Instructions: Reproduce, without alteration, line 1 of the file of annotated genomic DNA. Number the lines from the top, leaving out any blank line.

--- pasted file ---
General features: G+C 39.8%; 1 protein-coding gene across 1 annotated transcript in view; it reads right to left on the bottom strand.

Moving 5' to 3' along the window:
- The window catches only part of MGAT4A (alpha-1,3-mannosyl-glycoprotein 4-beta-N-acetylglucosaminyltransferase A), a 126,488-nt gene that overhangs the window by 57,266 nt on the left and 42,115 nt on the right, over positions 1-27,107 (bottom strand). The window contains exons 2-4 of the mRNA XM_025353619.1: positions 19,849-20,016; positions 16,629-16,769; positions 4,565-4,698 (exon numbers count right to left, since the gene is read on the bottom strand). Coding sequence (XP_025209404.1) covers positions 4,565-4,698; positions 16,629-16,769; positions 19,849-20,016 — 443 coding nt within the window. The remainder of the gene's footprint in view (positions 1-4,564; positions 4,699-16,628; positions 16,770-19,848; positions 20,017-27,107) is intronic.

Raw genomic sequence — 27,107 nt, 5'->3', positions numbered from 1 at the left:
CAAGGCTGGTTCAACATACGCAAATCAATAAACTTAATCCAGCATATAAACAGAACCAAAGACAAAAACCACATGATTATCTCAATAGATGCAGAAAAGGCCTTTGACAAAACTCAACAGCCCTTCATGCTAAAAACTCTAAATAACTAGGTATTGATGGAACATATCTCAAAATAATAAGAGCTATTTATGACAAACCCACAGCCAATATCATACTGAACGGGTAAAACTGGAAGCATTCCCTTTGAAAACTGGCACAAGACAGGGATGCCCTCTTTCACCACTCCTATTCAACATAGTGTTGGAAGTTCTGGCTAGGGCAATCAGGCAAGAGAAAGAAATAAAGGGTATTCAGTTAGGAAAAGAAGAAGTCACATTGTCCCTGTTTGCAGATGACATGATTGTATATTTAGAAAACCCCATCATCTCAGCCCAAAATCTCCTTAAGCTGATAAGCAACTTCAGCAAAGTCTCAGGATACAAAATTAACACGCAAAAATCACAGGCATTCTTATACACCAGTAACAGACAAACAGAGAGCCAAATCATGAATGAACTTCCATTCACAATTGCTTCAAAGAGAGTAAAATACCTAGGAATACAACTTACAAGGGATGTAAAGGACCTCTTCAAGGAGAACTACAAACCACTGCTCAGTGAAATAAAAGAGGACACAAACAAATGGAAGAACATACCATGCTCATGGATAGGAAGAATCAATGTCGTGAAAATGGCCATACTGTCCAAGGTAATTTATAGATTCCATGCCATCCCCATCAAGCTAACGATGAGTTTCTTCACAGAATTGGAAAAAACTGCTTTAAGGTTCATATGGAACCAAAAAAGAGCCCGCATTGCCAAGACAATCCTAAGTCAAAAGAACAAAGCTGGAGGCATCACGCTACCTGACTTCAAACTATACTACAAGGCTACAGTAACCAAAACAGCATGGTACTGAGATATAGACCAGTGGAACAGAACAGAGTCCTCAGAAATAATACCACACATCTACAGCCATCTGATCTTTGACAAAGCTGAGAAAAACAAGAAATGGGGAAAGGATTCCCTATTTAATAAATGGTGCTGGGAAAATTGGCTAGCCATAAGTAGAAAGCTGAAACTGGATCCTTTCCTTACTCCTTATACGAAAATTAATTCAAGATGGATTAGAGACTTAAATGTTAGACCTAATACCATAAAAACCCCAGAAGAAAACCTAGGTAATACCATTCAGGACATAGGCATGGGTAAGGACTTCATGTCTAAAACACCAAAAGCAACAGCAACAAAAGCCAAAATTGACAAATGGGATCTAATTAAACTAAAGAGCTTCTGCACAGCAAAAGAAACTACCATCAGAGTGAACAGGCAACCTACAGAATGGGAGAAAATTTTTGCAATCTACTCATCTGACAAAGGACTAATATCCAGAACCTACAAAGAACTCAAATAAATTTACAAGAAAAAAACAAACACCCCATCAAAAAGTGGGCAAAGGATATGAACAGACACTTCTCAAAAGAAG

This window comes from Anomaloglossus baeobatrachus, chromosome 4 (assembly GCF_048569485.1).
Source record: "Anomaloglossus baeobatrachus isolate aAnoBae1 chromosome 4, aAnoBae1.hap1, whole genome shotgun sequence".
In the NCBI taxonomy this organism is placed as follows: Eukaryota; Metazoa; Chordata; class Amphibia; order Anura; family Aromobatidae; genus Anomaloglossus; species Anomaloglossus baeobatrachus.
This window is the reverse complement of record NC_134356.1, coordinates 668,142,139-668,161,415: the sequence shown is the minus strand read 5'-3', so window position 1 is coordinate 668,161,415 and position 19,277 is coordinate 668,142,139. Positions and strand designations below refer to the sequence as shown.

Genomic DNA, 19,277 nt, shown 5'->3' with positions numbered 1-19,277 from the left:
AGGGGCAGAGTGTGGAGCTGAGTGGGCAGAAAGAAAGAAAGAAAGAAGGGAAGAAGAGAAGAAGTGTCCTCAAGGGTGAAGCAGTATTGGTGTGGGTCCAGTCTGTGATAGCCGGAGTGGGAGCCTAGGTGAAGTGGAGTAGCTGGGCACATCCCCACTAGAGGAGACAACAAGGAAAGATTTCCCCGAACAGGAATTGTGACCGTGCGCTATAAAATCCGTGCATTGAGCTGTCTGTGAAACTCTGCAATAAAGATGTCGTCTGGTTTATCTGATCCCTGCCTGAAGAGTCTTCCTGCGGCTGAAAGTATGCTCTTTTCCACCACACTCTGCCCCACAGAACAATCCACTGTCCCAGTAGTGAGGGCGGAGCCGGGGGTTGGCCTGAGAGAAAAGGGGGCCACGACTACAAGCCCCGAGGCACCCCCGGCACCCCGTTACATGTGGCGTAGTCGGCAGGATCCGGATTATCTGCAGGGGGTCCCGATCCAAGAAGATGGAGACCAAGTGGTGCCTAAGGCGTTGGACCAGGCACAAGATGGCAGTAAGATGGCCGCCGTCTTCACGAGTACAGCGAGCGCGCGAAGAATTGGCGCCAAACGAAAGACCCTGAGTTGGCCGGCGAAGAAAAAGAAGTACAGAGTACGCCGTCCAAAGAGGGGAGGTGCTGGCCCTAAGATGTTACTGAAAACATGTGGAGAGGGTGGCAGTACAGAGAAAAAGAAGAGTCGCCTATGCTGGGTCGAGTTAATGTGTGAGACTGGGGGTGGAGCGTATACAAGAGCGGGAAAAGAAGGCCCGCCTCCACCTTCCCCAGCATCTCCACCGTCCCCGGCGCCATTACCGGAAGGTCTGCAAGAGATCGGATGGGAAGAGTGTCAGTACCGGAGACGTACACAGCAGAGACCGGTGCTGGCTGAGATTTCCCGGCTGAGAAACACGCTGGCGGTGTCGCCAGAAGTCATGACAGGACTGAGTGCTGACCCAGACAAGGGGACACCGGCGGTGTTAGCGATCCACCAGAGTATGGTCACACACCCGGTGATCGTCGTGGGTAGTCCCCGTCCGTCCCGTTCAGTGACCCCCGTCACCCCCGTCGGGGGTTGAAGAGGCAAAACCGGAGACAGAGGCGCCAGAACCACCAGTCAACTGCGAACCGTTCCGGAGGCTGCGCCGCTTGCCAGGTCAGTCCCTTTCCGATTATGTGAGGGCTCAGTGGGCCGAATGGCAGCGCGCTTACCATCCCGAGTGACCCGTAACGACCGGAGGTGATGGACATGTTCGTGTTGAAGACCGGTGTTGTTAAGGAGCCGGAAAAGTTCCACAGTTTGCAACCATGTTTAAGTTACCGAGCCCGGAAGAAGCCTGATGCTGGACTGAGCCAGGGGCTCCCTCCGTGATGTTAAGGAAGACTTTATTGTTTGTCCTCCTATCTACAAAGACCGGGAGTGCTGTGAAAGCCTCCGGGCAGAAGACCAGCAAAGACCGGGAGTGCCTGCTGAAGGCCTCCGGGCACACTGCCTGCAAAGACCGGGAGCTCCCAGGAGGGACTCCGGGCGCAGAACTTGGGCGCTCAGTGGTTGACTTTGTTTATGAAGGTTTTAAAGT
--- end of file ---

General features: G+C 39.8%; 1 protein-coding gene across 1 annotated transcript in view; it reads right to left on the bottom strand.